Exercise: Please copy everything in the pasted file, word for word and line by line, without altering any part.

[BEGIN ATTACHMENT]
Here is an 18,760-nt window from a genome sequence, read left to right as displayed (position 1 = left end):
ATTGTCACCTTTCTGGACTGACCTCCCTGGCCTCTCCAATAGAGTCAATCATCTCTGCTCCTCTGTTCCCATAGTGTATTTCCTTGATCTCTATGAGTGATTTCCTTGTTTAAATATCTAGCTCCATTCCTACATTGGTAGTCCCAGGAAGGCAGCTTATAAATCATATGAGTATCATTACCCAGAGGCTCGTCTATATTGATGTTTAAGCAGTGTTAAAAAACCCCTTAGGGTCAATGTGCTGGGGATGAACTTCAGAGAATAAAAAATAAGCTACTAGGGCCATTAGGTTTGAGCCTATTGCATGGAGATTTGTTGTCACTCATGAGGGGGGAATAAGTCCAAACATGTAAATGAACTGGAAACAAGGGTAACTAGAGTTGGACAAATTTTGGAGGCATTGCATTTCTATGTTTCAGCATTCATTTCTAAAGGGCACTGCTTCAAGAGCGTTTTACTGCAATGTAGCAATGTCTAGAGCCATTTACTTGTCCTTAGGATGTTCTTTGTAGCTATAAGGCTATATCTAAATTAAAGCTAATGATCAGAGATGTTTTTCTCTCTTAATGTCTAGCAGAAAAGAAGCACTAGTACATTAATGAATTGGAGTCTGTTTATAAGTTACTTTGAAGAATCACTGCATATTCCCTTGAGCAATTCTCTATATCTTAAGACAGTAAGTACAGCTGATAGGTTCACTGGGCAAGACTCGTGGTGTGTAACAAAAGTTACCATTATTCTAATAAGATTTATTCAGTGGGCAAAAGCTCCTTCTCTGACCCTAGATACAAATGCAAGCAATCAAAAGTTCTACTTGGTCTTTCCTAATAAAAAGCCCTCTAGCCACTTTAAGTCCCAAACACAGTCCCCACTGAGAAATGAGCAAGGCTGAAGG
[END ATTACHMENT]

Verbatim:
Here is an 18,760-nt window from a genome sequence, read left to right as displayed (position 1 = left end):
ATTGTCACCTTTCTGGACTGACCTCCCTGGCCTCTCCAATAGAGTCAATCATCTCTGCTCCTCTGTTCCCATAGTGTATTTCCTTGATCTCTATGAGTGATTTCCTTGTTTAAATATCTAGCTCCATTCCTACATTGGTAGTCCCAGGAAGGCAGCTTATAAATCATATGAGTATCATTACCCAGAGGCTCGTCTATATTGATGTTTAAGCAGTGTTAAAAAACCCCTTAGGGTCAATGTGCTGGGGATGAACTTCAGAGAATAAAAAATAAGCTACTAGGGCCATTAGGTTTGAGCCTATTGCATGGAGATTTGTTGTCACTCATGAGGGGGGAATAAGTCCAAACATGTAAATGAACTGGAAACAAGGGTAACTAGAGTTGGACAAATTTTGGAGGCATTGCATTTCTATGTTTCAGCATTCATTTCTAAAGGGCACTGCTTCAAGAGCGTTTTACTGCAATGTAGCAATGTCTAGAGCCATTTACTTGTCCTTAGGATGTTCTTTGTAGCTATAAGGCTATATCTAAATTAAAGCTAATGATCAGAGATGTTTTTCTCTCTTAATGTCTAGCAGAAAAGAAGCACTAGTACATTAATGAATTGGAGTCTGTTTATAAGTTACTTTGAAGAATCACTGCATATTCCCTTGAGCAATTCTCTATATCTTAAGACAGTAAGTACAGCTGATAGGTTCACTGGGCAAGACTCGTGGTGTGTAACAAAAGTTACCATTATTCTAATAAGATTTATTCAGTGGGCAAAAGCTCCTTCTCTGACCCTAGATACAAATGCAAGCAATCAAAAGTTCTACTTGGTCTTTCCTAATAAAAAGCCCTCTAGCCACTTTAAGTCCCAAACACAGTCCCCACTGAGAAATGAGCAAGGCTGAAGG